Make sure you understand if the therapist provides virtual therapy and the modality used. If you have any technical issues, ask your therapist in advance to avoid disruptions during the session.

Understanding the Therapeutic Process of EMDR

The therapy is based on the idea that traumatic memories are not fully processed and can become “stuck” in the brain, leading to symptoms such as flashbacks, nightmares, and avoidance behaviors. The goal of EMDR therapy is to help the individual process these memories and incorporate them into their overall life story in a healthy way. The EMDR therapy process typically consists of 8 phases:

  • History taking: The therapist will gather information about the individual’s past experiences, symptoms, and goals for therapy.
  • Preparation: The therapist will help the individual develop coping skills and strategies to deal with the distress that may occur during the therapy sessions.
  • Assessment: The therapist will identify the specific traumatic memory or memories that will be the focus of therapy.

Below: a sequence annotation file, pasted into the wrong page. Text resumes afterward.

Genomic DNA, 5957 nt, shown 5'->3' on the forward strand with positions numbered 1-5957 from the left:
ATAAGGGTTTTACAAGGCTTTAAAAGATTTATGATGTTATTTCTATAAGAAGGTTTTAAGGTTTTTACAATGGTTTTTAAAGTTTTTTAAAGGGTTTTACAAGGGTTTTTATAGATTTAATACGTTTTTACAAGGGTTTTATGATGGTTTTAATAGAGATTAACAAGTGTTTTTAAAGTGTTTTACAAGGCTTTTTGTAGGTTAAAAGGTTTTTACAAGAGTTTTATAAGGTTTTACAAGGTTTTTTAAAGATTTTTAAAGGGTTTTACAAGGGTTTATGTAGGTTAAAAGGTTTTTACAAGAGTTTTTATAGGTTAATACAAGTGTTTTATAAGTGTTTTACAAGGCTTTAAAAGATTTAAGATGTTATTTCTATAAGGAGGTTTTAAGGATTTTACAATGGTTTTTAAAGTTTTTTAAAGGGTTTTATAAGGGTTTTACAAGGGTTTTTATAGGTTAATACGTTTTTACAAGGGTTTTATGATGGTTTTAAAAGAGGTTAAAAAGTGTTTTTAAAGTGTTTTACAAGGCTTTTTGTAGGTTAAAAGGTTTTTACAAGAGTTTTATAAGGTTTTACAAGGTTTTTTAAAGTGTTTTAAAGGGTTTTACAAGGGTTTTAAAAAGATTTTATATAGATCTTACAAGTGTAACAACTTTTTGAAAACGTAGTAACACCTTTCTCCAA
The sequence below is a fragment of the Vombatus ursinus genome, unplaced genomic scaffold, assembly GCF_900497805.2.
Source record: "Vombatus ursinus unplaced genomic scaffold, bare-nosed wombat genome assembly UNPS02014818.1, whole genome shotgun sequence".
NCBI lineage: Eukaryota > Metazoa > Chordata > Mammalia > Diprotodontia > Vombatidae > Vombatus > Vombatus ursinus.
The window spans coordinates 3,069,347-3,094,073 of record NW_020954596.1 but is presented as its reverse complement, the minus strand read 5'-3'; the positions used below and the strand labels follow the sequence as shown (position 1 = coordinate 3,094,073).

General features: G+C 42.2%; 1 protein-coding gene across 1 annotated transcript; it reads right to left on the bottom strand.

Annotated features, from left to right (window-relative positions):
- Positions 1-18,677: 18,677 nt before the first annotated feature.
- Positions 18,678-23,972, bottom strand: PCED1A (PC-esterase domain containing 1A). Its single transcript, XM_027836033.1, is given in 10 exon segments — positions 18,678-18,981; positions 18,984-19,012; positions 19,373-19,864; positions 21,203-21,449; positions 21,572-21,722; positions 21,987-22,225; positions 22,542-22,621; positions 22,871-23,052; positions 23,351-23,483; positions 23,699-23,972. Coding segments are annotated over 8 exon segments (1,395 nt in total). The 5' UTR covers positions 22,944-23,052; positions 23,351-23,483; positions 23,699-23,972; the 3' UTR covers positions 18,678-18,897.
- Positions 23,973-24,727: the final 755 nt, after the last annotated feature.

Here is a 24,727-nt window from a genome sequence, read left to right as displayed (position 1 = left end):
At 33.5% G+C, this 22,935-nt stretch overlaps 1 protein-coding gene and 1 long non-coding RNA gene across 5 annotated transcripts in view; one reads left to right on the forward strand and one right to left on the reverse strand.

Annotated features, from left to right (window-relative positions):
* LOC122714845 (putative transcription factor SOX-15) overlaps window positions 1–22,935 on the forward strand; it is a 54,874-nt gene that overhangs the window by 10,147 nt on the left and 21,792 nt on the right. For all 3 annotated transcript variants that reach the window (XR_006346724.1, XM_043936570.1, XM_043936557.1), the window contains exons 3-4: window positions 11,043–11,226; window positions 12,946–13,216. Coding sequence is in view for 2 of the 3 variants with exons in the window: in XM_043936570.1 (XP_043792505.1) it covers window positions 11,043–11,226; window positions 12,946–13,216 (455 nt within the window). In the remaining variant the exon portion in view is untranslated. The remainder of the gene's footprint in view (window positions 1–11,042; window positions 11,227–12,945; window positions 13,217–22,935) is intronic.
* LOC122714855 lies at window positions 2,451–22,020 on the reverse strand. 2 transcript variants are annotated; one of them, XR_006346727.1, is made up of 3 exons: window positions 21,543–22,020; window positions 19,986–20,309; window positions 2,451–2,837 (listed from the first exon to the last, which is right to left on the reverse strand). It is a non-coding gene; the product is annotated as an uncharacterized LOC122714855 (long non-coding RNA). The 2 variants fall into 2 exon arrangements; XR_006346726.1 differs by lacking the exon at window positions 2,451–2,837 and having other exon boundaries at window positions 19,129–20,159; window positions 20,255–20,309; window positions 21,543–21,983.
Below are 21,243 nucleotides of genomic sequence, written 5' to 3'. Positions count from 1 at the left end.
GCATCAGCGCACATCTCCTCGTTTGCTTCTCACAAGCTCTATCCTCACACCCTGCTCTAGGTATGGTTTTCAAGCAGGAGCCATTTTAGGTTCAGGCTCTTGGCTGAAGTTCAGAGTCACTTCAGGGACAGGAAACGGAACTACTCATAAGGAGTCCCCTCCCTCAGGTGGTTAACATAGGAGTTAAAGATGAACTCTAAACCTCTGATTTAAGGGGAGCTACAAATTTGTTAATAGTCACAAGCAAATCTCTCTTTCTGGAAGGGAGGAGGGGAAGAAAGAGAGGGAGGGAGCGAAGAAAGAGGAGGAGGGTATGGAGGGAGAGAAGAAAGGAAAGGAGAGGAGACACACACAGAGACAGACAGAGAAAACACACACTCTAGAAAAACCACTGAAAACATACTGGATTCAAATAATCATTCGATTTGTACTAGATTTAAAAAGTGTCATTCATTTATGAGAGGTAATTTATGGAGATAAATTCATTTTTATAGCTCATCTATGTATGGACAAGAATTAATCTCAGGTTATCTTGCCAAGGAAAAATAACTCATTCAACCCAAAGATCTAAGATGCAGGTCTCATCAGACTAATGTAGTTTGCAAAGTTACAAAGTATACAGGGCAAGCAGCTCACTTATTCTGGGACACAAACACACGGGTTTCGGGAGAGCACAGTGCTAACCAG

• Desensitization: The therapist will guide the individual through a process called “dual attention,” in which they will focus on the traumatic memory while performing a specific type of eye movement, such as following a moving light or listening to alternating sounds.
  • Installation: The therapist will work with the individual to help them develop positive thoughts and emotions about themselves and the traumatic event.
  • Body scan: The therapist will help the individual identify and process any physical sensations that may be connected to the traumatic memory.
  • Closure: The therapist will help the individual develop coping skills and strategies to deal with any distress that may occur after the therapy session.